Wikipedia's tremendous growth as a reference source has been abruptly slowing down as the website has become 'less welcoming to new contributors', shows a new study by computer scientist Ed Chi and colleagues at the Palo Alto Research Center in California.
The scientist team has warned that the recent changes in the website could compromise the encyclopaedia's quality in the long term, says a report appeared in New Scientist magazine's website.
Currently hosting almost 3 million articles, the English language Wikipedia was launched in 2001. However, the team found that the number of articles added to the website per month flattened out at 60,000 in 2006 and has since declined by around a third.
They also found a negative growth of the number of edits made every month and the number of active editors.
"The balance of power within the people who contribute to Wikipedia also appears to have shifted away from casual contributors who make infrequent changes, toward more active and established contributors. This trend could shut out new users," Chi says.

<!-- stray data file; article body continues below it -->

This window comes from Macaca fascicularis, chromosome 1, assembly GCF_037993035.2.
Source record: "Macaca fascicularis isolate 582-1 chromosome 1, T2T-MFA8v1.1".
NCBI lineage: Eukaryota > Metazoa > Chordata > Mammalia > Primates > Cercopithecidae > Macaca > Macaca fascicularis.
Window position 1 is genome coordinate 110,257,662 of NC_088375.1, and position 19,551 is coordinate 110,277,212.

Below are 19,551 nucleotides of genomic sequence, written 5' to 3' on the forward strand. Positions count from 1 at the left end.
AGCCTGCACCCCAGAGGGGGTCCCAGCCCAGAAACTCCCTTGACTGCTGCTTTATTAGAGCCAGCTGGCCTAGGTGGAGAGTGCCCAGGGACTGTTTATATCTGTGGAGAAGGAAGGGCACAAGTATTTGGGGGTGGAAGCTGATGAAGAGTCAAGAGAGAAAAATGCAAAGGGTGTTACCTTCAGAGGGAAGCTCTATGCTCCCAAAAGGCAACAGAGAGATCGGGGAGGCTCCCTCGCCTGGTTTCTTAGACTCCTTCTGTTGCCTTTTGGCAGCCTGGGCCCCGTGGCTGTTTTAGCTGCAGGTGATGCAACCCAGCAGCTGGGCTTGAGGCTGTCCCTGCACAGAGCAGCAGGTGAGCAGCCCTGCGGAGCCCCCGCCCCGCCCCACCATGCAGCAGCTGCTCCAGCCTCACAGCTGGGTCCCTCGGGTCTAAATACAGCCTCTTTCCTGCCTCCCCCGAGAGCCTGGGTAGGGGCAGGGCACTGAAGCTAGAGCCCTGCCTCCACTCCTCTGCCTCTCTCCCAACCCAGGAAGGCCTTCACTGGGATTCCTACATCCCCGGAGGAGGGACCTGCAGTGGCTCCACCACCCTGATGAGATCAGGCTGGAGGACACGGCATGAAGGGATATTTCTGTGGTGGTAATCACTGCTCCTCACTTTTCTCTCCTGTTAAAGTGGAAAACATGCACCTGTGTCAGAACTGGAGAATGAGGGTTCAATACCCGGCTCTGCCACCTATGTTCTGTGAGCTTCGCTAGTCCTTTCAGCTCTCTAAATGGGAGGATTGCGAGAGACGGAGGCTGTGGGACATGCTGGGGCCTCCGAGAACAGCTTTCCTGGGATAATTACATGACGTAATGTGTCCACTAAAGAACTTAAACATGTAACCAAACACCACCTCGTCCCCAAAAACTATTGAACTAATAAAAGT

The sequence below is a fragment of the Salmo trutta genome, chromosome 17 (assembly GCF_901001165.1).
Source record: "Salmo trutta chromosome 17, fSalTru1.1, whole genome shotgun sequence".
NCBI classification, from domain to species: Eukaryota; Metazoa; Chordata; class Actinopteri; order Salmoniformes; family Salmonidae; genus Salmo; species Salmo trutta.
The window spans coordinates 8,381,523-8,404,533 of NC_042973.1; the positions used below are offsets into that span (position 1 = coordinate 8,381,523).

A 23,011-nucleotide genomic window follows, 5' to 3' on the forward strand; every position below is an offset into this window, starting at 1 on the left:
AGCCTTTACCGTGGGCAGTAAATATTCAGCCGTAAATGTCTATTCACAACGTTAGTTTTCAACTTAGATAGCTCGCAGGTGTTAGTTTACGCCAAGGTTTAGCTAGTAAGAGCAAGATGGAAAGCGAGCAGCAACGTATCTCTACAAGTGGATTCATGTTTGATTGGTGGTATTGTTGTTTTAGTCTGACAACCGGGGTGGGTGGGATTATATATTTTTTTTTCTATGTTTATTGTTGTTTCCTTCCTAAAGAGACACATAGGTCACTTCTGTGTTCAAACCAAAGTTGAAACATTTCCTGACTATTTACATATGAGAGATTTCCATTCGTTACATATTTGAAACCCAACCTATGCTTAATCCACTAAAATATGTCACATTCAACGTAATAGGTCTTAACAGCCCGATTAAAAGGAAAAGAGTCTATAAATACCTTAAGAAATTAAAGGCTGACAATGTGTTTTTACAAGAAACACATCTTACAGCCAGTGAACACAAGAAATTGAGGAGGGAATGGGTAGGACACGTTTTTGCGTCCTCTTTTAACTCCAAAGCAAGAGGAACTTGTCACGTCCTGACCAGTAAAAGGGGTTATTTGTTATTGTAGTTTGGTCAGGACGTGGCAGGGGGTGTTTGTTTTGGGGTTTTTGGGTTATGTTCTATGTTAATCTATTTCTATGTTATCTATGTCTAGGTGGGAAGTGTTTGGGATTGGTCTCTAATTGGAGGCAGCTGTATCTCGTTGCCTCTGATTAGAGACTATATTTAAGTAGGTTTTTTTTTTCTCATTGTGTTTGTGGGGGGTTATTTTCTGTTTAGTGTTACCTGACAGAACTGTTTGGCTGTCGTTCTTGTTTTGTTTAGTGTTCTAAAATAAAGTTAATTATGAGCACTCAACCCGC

'Occasional' editors, those who make just a single edit a month, have seen that 25 per cent of their changes were erased, or reverted, by other editors, a proportion that in 2003 was 10 per cent. The revert rate for editors who make between two and nine changes a month grew from 5 to 15 per cent over the same period, says the website.
Chi told New Scientist that the changes could harm Wikipedia in the longer term by deterring new editors from taking part and so reducing the number of people available to spot and correct the vandalism that constantly threatens the encyclopaedia.
The Wikimedia Foundation, the non-profit company that operates Wikipedia, has reportedly noted these changes and last month launched a strategic review of Wikipedia in an effort to understand them. It had also solicited for financial help from the public.
Do you think the online encyclopaedia is dying a slow death; or will it resurrect even from the ashes?
Login to add comments on this post.